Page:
With chilly temperatures and below-zero wind chills in the forecast through the weekend, Gov. Dannel Malloy has extended the state's severe weather protocol through Sunday morning.
"We must continue to protect the most vulnerable members of our state's population during these severe cold weather outbreaks," Malloy said in a statement Friday. "I urge anyone in need of shelter to call 2-1-1 and continue to encourage local communities to consider opening warming centers or other facilities to help people in need."
The governor activated the state's severe weather protocol on Tuesday ahead of the coldest temperatures of the season thus far. Overnight Wednesday into Thursday, wind chills dipped down to almost -30 degrees in parts of the state.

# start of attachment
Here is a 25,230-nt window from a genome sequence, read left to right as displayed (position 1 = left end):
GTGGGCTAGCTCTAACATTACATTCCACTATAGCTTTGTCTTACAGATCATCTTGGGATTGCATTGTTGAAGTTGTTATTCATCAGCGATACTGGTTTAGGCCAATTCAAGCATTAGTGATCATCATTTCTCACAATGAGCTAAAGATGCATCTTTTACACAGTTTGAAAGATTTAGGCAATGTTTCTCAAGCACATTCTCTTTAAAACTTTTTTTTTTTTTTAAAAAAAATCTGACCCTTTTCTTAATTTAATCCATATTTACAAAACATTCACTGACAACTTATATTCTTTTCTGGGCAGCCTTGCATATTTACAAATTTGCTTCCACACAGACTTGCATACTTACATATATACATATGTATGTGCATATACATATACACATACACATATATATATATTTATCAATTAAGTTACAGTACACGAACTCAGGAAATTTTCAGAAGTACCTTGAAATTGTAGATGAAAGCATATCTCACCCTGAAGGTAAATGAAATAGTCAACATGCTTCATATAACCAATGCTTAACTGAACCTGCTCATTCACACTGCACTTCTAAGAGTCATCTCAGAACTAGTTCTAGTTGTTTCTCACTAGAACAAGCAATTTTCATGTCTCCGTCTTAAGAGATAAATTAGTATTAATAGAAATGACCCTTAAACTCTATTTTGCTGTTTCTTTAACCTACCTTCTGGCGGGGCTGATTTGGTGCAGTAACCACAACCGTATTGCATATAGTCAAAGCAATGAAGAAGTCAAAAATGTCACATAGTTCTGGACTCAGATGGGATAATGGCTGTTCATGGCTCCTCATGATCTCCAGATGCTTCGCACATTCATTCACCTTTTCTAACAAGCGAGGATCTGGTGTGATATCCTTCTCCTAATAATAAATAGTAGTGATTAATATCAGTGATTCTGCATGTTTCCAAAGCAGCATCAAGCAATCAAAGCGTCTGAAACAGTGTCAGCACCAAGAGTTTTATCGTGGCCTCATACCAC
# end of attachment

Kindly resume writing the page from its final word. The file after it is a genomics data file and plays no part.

The extreme cold prompted school delays across Connecticut, and
after fuel froze and gelled up in the town's school bus fleet.
Some 100 cancellations and delays are in effect Friday after a morning storm blanketed the state with a couple inches of snow and road conditions quickly deteriorated.
By activating the severe weather protocol, the Department of Emergency Services and Public Protection, the Department of Social Services, the Department of Mental Health and Addiction Services and the Department of Housing are directed to coordinate with 211 and the state network of shelters.
This also activates the DESPP’s Division of Emergency Management and Homeland Security WebEOC communications network, an online system that allows local, regional and state emergency management officials and first responders to share up-to-date information about a variety of situations and conditions, monitor capacity at shelters across the state and allow 211 to act as a clearinghouse to assist in finding shelter space for those who need it.